Hyperbaric oxygen therapy (HBO2) is recommended for symptomatic patients within 24-hour postcarbon monoxide poisoning. Previous studies have reported significantly better outcomes with treatment administered within 6 hours after carbon monoxide poisoning. Thus, we aimed to compare the neurocognitive outcomes according to HBO2 delay intervals.
Retrospective analysis of data from our prospectively collected carbon monoxide poisoning registry.
A single academic medical center in Wonju, Republic of Korea.
We analyzed the data of 706 patients older than 16 years treated with HBO2 with propensity score matching. Based on carbon monoxide exposure-to-HBO2 delay intervals, we classified patients into the early (control, less than or equal to 6 hr) and late (case, 6–24 hr) groups. The late group was further divided into Case-1 (6–12 hr) and Case-2 (12–24 hr) groups. We also compared mild (nonintubated) and severe (intubated) groups.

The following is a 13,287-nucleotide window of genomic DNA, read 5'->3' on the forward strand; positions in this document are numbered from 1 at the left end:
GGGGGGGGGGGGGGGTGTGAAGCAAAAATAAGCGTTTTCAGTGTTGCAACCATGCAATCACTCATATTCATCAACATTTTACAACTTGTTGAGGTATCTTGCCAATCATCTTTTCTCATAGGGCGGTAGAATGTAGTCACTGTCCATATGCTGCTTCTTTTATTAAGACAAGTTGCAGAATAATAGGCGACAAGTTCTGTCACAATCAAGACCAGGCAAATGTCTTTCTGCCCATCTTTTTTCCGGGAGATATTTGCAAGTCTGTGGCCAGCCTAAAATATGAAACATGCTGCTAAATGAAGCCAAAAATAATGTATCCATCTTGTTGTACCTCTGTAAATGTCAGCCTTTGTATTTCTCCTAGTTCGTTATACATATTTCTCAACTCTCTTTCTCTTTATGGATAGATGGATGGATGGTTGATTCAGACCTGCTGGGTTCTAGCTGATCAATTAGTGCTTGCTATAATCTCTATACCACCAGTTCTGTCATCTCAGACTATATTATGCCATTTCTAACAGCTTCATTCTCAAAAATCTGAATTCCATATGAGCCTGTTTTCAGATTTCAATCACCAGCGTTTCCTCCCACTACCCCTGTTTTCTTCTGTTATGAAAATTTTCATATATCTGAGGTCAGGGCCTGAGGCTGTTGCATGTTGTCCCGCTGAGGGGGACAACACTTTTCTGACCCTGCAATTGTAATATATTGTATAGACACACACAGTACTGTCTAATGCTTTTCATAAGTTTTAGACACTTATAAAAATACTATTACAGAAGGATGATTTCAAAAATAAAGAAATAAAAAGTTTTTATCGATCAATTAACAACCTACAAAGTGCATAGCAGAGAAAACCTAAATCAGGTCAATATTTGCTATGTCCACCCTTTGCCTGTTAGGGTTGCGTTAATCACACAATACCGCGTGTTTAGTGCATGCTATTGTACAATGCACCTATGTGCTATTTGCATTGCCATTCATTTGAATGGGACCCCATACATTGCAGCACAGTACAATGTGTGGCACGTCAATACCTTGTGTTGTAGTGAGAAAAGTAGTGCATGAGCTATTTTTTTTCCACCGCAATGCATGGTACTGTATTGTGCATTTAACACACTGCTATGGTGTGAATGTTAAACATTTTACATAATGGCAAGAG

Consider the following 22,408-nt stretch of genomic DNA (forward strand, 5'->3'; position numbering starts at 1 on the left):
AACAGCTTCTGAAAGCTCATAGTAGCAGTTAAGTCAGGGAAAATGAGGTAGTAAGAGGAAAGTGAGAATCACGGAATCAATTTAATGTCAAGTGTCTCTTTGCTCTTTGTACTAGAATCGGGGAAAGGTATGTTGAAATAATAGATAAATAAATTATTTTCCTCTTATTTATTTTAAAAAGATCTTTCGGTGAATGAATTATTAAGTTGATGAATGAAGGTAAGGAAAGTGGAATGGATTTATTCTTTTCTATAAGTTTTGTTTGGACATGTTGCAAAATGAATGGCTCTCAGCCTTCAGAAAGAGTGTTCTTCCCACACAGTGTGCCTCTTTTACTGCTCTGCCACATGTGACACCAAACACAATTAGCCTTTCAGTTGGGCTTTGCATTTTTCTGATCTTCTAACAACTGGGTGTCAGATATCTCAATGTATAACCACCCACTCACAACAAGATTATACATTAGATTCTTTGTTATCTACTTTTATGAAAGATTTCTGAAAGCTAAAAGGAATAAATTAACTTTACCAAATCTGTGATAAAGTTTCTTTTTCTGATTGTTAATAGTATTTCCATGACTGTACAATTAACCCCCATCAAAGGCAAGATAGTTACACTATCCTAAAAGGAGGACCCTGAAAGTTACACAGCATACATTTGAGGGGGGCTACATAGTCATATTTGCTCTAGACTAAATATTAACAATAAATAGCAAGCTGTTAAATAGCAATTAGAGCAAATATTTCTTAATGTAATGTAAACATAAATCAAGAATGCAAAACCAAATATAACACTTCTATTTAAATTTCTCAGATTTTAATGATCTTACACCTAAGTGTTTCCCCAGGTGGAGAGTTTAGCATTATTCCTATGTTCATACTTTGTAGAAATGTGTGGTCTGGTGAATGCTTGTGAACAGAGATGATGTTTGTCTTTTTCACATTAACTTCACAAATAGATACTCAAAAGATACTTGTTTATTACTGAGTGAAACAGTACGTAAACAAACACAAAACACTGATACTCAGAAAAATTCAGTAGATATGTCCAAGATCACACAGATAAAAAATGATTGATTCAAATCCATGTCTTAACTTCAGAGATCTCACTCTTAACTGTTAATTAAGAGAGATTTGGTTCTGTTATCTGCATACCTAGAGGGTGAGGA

MEASUREMENTS AND MAIN RESULTS:
After propensity score matching, Global Deterioration Scale scores at 6 months postcarbon monoxide exposure showed significantly fewer poor outcome patients in the early than in the late group (p = 0.027). The early group had significantly fewer patients with poor outcomes than the Case-2 group (p = 0.035) at 1 month and than the Case-1 (p = 0.033) and Case-2 (p = 0.004) groups at 6 months. There were significantly more patients with poor prognoses at 6 months as treatment interval increased (p = 0.008). In the mild cohort, the early group had significantly fewer patients with poor 6-month outcomes than the late group (p = 0.033).
Patients who received HBO2 within 6 hours of carbon monoxide exposure had a better 6-month neurocognitive prognosis than those treated within 6–24 hours. An increase in the interval to treatment led to an increase in poor outcomes.